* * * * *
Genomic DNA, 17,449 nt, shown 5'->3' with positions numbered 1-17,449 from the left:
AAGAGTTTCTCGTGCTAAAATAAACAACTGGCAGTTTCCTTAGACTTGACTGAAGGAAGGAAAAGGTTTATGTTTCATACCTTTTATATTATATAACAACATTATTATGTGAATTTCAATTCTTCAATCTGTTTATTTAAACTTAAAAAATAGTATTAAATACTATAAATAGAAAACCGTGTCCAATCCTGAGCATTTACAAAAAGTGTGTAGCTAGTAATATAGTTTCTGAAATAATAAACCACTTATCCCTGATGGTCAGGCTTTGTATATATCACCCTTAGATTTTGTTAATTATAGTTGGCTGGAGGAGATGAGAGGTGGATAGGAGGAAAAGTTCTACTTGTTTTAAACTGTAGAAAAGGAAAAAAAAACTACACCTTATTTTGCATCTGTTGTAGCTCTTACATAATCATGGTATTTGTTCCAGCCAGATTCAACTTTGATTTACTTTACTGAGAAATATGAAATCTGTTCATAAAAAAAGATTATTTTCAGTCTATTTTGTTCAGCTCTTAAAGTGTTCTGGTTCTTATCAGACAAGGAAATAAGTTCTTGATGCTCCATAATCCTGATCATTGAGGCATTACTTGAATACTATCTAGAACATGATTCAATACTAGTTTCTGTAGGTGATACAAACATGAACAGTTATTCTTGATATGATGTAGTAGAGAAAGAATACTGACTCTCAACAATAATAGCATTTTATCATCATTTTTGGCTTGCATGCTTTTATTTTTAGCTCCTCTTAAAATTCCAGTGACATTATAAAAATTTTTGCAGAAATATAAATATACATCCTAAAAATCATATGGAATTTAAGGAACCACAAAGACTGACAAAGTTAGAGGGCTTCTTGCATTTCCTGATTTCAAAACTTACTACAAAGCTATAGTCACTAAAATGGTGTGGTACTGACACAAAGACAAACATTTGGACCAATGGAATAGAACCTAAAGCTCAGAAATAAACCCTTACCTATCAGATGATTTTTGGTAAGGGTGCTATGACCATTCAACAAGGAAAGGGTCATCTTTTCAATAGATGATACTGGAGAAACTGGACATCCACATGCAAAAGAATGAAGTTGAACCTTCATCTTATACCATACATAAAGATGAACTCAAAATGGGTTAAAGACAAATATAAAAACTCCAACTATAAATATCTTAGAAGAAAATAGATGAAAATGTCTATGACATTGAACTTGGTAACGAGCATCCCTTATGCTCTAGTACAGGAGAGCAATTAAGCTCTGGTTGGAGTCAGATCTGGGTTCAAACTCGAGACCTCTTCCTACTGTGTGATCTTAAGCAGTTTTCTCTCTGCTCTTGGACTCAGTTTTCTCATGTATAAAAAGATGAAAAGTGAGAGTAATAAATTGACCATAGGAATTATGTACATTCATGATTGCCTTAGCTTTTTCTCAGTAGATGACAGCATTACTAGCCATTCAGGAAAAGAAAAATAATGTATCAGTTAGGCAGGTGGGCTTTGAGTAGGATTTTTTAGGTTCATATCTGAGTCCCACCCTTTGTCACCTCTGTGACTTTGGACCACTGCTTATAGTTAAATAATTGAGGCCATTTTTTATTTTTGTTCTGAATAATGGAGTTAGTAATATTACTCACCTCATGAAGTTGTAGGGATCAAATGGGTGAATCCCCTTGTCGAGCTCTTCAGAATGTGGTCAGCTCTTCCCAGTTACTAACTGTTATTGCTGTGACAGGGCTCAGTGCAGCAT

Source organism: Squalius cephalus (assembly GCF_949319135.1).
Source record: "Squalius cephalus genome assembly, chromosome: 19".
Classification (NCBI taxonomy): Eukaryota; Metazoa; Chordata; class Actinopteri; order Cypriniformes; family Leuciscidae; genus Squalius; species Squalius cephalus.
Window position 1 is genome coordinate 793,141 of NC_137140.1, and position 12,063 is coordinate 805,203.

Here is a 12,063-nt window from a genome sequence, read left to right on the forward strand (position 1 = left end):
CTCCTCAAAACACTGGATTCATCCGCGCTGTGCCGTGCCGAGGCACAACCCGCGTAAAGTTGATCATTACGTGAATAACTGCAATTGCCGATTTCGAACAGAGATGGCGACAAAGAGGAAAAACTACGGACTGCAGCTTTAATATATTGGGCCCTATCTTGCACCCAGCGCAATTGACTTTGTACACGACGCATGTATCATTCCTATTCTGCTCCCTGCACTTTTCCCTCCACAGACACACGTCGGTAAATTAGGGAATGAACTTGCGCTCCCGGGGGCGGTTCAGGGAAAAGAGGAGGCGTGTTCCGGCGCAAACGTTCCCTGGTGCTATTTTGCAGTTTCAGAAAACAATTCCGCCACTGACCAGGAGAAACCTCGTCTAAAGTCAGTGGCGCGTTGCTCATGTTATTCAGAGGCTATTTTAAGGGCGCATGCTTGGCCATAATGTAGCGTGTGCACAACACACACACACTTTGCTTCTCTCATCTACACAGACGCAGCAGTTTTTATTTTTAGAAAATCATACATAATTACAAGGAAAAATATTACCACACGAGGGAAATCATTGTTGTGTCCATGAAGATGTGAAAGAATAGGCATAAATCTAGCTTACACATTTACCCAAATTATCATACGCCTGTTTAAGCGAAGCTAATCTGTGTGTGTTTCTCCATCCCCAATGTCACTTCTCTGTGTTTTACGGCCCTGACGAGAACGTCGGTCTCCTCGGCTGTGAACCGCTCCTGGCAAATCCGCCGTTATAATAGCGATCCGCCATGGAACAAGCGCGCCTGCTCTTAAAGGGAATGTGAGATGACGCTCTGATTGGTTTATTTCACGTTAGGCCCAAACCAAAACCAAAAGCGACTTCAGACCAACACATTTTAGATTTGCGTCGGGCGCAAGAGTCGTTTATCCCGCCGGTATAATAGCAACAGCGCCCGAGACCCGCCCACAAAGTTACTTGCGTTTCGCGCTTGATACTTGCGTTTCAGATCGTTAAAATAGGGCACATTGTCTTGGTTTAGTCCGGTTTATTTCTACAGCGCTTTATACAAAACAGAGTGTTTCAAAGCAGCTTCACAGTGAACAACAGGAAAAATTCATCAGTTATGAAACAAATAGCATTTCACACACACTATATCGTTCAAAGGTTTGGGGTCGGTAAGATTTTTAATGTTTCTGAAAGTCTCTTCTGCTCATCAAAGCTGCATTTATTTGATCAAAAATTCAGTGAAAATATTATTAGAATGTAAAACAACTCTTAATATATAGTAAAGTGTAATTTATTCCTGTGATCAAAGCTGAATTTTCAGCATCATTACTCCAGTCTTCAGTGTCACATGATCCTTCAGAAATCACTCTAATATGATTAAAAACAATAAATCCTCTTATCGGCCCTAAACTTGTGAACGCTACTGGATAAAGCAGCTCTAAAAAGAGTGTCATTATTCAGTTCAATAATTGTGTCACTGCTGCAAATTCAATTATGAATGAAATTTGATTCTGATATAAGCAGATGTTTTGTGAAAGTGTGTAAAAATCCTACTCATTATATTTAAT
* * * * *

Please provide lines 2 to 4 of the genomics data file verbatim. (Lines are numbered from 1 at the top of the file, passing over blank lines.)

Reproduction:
AAGAGTTTCTCGTGCTAAAATAAACAACTGGCAGTTTCCTTAGACTTGACTGAAGGAAGGAAAAGGTTTATGTTTCATACCTTTTATATTATATAACAACATTATTATGTGAATTTCAATTCTTCAATCTGTTTATTTAAACTTAAAAAATAGTATTAAATACTATAAATAGAAAACCGTGTCCAATCCTGAGCATTTACAAAAAGTGTGTAGCTAGTAATATAGTTTCTGAAATAATAAACCACTTATCCCTGATGGTCAGGCTTTGTATATATCACCCTTAGATTTTGTTAATTATAGTTGGCTGGAGGAGATGAGAGGTGGATAGGAGGAAAAGTTCTACTTGTTTTAAACTGTAGAAAAGGAAAAAAAAACTACACCTTATTTTGCATCTGTTGTAGCTCTTACATAATCATGGTATTTGTTCCAGCCAGATTCAACTTTGATTTACTTTACTGAGAAATATGAAATCTGTTCATAAAAAAAGATTATTTTCAGTCTATTTTGTTCAGCTCTTAAAGTGTTCTGGTTCTTATCAGACAAGGAAATAAGTTCTTGATGCTCCATAATCCTGATCATTGAGGCATTACTTGAATACTATCTAGAACATGATTCAATACTAGTTTCTGTAGGTGATACAAACATGAACAGTTATTCTTGATATGATGTAGTAGAGAAAGAATACTGACTCTCAACAATAATAGCATTTTATCATCATTTTTGGCTTGCATGCTTTTATTTTTAGCTCCTCTTAAAATTCCAGTGACATTATAAAAATTTTTGCAGAAATATAAATATACATCCTAAAAATCATATGGAATTTAAGGAACCACAAAGACTGACAAAGTTAGAGGGCTTCTTGCATTTCCTGATTTCAAAACTTACTACAAAGCTATAGTCACTAAAATGGTGTGGTACTGACACAAAGACAAACATTTGGACCAATGGAATAGAACCTAAAGCTCAGAAATAAACCCTTACCTATCAGATGATTTTTGGTAAGGGTGCTATGACCATTCAACAAGGAAAGGGTCATCTTTTCAATAGATGATACTGGAGAAACTGGACATCCACATGCAAAAGAATGAAGTTGAACCTTCATCTTATACCATACATAAAGATGAACTCAAAATGGGTTAAAGACAAATATAAAAACTCCAACTATAAATATCTTAGAAGAAAATAGATGAAAATGTCTATGACATTGAACTTGGTAACGAGCATCCCTTATGCTCTAGTACAGGAGAGCAATTAAGCTCTGGTTGGAGTCAGATCTGGGTTCAAACTCGAGACCTCTTCCTACTGTGTGATCTTAAGCAGTTTTCTCTCTGCTCTTGGACTCAGTTTTCTCATGTATAAAAAGATGAAAAGTGAGAGTAATAAATTGACCATAGGAATTATGTACATTCATGATTGCCTTAGCTTTTTCTCAGTAGATGACAGCATTACTAGCCATTCAGGAAAAGAAAAATAATGTATCAGTTAGGCAGGTGGGCTTTGAGTAGGATTTTTTAGGTTCATATCTGAGTCCCACCCTTTGTCACCTCTGTGACTTTGGACCACTGCTTATAGTTAAATAATTGAGGCCATTTTTTATTTTTGTTCTGAATAATGGAGTTAGTAATATTACTCACCTCATGAAGTTGTAGGGATCAAATGGGTGAATCCCCTTGTCGAGCTCTTCAGAATGTGGTCAGCTCTTCCCAGTTACTAACTGTTATTGCTGTGACAGGGCTCAGTGCAGCAT

Source organism: Squalius cephalus (assembly GCF_949319135.1).
Source record: "Squalius cephalus genome assembly, chromosome: 19".